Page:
Decades passed by, and Mrs. White's life ended in 1915, at the age of 88.  The White family invited me to attend her funeral in Battle Creek, Michigan.  I crossed much of the continent to be present, and was standing a few feet from her open casket in the great Dime Tabernacle, when an old broken man, D.M. Canright came along in the line.  He paused, placed his hands, both hands on the bier on the casket, and looked and looked at that peaceful face now at rest.  He raised his broken adhesive patched spectacles and peered some more.  And with warm tears trickling from his face, said on mournful tones, "There lies a noble Christian women gone."  He left, went to the other street entrance to the church, and passed the casket a second time.  He was shabbily dressed. He was poverty stricken and living alone.  His wife was being cared for by relatives, because he was unable to support her.

  My dear friend and associate in the Washington Sanitarium, Dr. D.H. Kress, made a friendly visit to D.M. Canright in his home.  Said Dr. Crest, "There was not even a scatter rug on his floor.  His dream of worldly greatness had turned to bitter ashes upon his lips."  Why did he not come back to the Seventh-day Adventist Church?  He said he couldn't come back.  He died a discouraged, disheartened, disillusioned, dejected and destitute old man, without hope, without money, and apparently forsaken by his new found non-SDA church friends. 

  The poet wrote, "There is a line by us unseen, it crosses every path.  The hidden boundary, between God's mercy and His wrath."  Terrible thought Mr. Forest? But it is Biblical.  From Amos I quote, "Behold the days come saith the Lord, saith the Lord God, that I will send a famine in the land.  Not a famine of bread, nor a thirst for water, but of hearing the words of the Lord, and they shall wander from sea to sea, and from the north even to the east.  They shall run to and fro, to seek the word of the Lord, and shall not find it." 

  I have one more brief reference I want to read from Book 1, of Selected Messages, page 48.  "Satan is constantly pressing in the spurious, the false to lead away from the church.  The very last deception of Satan will be [will be what, not the last deception, but the very last, what will be the very last deception of Satan be, deception to our people, we ought to know, the very last deception of Satan will be,] to make of none effect the testimony of the Spirit of God.  Where no vision is the people perish.  Satan will work ingeniously, in different way and through different agencies to unsettle the confidence of God's Remnant people in the true testimony.  There will be a hatred kindled against the testimonies, which is Satanic.  Have you ever heard anything about that?  Have you ever seen any evidence of it?  There will be a hatred kindled against the testimonies which is Satanic.  The workings of Satan will be to unsettle the faith of the churches in them.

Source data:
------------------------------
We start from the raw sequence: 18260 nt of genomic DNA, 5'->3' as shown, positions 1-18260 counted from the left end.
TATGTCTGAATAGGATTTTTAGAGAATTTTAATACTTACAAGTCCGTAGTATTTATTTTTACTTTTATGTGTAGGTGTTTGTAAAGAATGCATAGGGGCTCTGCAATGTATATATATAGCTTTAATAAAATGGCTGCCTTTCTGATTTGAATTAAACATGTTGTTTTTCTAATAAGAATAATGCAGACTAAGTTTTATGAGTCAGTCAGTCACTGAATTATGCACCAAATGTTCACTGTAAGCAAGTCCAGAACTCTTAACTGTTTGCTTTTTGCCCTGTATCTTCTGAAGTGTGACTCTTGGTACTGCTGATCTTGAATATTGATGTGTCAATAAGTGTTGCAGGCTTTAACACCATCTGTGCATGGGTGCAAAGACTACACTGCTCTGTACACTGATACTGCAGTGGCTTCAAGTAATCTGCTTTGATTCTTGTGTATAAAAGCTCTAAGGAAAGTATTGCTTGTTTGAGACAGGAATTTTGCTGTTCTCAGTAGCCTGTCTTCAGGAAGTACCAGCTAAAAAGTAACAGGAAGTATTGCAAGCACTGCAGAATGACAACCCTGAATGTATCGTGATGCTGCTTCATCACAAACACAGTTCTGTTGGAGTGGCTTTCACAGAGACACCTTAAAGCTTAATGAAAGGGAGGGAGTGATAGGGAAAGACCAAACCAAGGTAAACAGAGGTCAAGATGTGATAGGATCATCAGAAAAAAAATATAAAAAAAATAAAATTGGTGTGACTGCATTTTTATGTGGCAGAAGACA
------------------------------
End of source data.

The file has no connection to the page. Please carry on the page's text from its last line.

"Believe in the Lord Your God, so shall ye be established, believe His prophets, so shall ye prosper."



Founder of the "Voice of Prophecy" radio broadcast, was interviewed by his son H.M.S. Richards Jr. (both now deceased) on a 45 RPM record in the 1970ís. The elder Richards was asked to relate an experience he had as a boy when he attended a camp meeting at which Ellen White was the main speaker on a Sabbath morning.

Question: . . .How did Ellen White impressed you when you met her personally or heard her speak, what did you notice about her?

Answer: She was absolutely sincere it seemed to me.  She was very plain in her cloths, black dress, a little white cuff around  her wrist.  She was quiet and friendly, just like a dear old Saint of the Lord, a Christian mother.  It was at Boulder Colorado. I was in my mid-teens, I think it was in 1909.  She and her son Willie and Miss MacEnterfer, her nurse, were there with her. The meeting was in a building with a tin roof. Just as she got up to speak, it began to rain. The noise of the rain on the roof became deafening. As she began to speak, her voice was in a conversational tone and could not be heard over the din of rain falling on the tin roof. But then her voice changed into a speaking voice. It was just like a silver bell. In those days there were no amplifiers, yet you could hear every word she said, and a 1000 people there could hear it all.  She used over a 100 texts--I counted them. She had a big floppy Bible in her hand.  When she had talked about 40 minutes, her son Willie White got up, and said Mother you are tired and have come a long way and have some big journeys just ahead of you. We donít want you to get to tired so that you canít continue. She said, "Oh, Iím not quite through, I havenít prayed yet. I want to pray before I get through."

She finished up her talk in about 3 minutes. Then she kneeled down on the front of that platform, which was about two feet high. She was on the side next to me. I was about 20-25 feet from her. She began to pray with these words: "Oh, my Father," not "our Father." In two or three minutes I was afraid to look up. I was afraid I would see God there. The mighty power that came over me and over that audience would never be forgotten. She continued her prayer a little while. Then you could hear sobs all through that audience, sinners weeping before God. There was nothing in her prayer that was excitable. She just prayed calmly and quietly, but the power of the Lord came in there. It was a great mountain peak in my life as a young fellow, and I look back to it with great pleasure to know that I was there close to her and could hear and see her. The impression was that she was just what we believed her to be, Godís special servant for these last days.